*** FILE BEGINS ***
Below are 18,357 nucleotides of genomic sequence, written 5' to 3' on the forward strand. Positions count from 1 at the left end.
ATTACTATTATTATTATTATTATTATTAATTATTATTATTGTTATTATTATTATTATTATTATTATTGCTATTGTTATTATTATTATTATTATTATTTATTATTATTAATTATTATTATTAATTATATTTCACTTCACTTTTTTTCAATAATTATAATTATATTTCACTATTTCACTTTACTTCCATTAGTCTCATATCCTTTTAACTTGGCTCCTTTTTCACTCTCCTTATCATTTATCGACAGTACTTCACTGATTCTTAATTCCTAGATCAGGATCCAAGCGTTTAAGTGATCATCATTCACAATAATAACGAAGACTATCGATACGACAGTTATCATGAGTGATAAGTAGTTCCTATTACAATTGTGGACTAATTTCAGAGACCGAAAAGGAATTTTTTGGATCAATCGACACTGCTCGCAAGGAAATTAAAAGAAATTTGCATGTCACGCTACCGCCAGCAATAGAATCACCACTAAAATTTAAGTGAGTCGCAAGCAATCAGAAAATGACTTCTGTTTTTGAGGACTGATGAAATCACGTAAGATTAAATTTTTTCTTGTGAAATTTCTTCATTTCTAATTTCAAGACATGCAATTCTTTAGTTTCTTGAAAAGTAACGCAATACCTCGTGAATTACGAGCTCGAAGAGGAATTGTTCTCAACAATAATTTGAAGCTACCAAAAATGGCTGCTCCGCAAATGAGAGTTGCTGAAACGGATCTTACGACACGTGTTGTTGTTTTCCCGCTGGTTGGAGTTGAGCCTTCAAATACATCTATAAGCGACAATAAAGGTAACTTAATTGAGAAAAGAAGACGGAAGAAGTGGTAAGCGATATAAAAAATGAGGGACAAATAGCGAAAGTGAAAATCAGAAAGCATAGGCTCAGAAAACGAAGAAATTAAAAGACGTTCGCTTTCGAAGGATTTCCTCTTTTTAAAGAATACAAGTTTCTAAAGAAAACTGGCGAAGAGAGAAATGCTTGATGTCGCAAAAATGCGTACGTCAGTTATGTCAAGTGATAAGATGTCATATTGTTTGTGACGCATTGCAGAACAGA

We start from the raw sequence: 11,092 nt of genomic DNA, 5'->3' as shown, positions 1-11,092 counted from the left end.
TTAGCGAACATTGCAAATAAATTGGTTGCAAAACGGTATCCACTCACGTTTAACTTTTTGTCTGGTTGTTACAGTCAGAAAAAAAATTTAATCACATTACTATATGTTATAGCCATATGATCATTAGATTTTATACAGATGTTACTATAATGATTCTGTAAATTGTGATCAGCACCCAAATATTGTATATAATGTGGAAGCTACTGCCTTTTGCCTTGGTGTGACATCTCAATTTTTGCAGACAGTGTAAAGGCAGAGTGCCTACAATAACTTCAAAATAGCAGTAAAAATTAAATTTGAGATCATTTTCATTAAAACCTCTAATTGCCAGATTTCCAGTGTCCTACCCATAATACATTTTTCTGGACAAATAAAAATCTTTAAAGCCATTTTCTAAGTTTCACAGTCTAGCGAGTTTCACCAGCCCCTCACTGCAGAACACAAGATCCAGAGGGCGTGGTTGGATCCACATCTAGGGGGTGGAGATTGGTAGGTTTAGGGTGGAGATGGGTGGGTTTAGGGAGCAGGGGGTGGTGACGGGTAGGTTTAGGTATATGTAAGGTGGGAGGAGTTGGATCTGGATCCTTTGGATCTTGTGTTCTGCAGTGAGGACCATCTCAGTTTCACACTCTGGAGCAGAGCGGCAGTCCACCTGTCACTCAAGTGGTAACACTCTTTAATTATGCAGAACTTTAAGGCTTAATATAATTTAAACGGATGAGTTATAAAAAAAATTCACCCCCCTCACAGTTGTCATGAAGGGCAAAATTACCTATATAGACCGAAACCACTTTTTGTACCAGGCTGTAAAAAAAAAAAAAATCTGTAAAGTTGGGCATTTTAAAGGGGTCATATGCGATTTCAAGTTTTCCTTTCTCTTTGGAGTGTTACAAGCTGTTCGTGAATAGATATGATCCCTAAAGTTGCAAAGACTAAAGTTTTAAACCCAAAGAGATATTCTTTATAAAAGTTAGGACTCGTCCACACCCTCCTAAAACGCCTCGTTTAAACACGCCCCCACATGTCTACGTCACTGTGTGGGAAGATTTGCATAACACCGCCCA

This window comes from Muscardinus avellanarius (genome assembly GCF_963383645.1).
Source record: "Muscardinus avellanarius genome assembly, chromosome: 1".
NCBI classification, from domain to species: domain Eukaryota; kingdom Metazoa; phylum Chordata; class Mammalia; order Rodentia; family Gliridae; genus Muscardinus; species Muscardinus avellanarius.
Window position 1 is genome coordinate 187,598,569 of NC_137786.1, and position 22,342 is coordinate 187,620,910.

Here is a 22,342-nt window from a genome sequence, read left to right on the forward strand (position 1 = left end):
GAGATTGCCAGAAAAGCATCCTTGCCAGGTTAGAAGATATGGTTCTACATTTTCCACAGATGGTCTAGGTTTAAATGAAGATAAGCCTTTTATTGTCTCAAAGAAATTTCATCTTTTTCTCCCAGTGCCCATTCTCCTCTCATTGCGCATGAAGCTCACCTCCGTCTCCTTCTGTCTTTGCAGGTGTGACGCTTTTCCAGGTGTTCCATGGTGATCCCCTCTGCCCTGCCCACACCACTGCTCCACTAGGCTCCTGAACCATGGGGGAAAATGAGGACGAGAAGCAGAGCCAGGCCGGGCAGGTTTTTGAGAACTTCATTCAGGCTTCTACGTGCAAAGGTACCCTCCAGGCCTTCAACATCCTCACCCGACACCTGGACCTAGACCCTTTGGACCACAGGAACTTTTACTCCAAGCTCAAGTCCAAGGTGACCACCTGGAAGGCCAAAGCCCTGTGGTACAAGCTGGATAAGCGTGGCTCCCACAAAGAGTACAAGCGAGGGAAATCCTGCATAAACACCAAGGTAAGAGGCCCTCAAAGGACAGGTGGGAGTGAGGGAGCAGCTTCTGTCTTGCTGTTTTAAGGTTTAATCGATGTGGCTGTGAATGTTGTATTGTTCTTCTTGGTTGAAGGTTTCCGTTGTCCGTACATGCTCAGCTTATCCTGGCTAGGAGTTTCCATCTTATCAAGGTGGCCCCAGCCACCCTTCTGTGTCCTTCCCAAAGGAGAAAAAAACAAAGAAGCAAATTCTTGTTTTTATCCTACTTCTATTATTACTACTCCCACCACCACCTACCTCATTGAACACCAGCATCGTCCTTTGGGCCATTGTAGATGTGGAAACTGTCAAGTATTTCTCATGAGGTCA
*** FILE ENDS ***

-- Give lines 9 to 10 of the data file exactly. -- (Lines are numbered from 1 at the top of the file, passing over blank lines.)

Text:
Here is a 22,342-nt window from a genome sequence, read left to right on the forward strand (position 1 = left end):
GAGATTGCCAGAAAAGCATCCTTGCCAGGTTAGAAGATATGGTTCTACATTTTCCACAGATGGTCTAGGTTTAAATGAAGATAAGCCTTTTATTGTCTCAAAGAAATTTCATCTTTTTCTCCCAGTGCCCATTCTCCTCTCATTGCGCATGAAGCTCACCTCCGTCTCCTTCTGTCTTTGCAGGTGTGACGCTTTTCCAGGTGTTCCATGGTGATCCCCTCTGCCCTGCCCACACCACTGCTCCACTAGGCTCCTGAACCATGGGGGAAAATGAGGACGAGAAGCAGAGCCAGGCCGGGCAGGTTTTTGAGAACTTCATTCAGGCTTCTACGTGCAAAGGTACCCTCCAGGCCTTCAACATCCTCACCCGACACCTGGACCTAGACCCTTTGGACCACAGGAACTTTTACTCCAAGCTCAAGTCCAAGGTGACCACCTGGAAGGCCAAAGCCCTGTGGTACAAGCTGGATAAGCGTGGCTCCCACAAAGAGTACAAGCGAGGGAAATCCTGCATAAACACCAAGGTAAGAGGCCCTCAAAGGACAGGTGGGAGTGAGGGAGCAGCTTCTGTCTTGCTGTTTTAAGGTTTAATCGATGTGGCTGTGAATGTTGTATTGTTCTTCTTGGTTGAAGGTTTCCGTTGTCCGTACATGCTCAGCTTATCCTGGCTAGGAGTTTCCATCTTATCAAGGTGGCCCCAGCCACCCTTCTGTGTCCTTCCCAAAGGAGAAAAAAACAAAGAAGCAAATTCTTGTTTTTATCCTACTTCTATTATTACTACTCCCACCACCACCTACCTCATTGAACACCAGCATCGTCCTTTGGGCCATTGTAGATGTGGAAACTGTCAAGTATTTCTCATGAGGTCA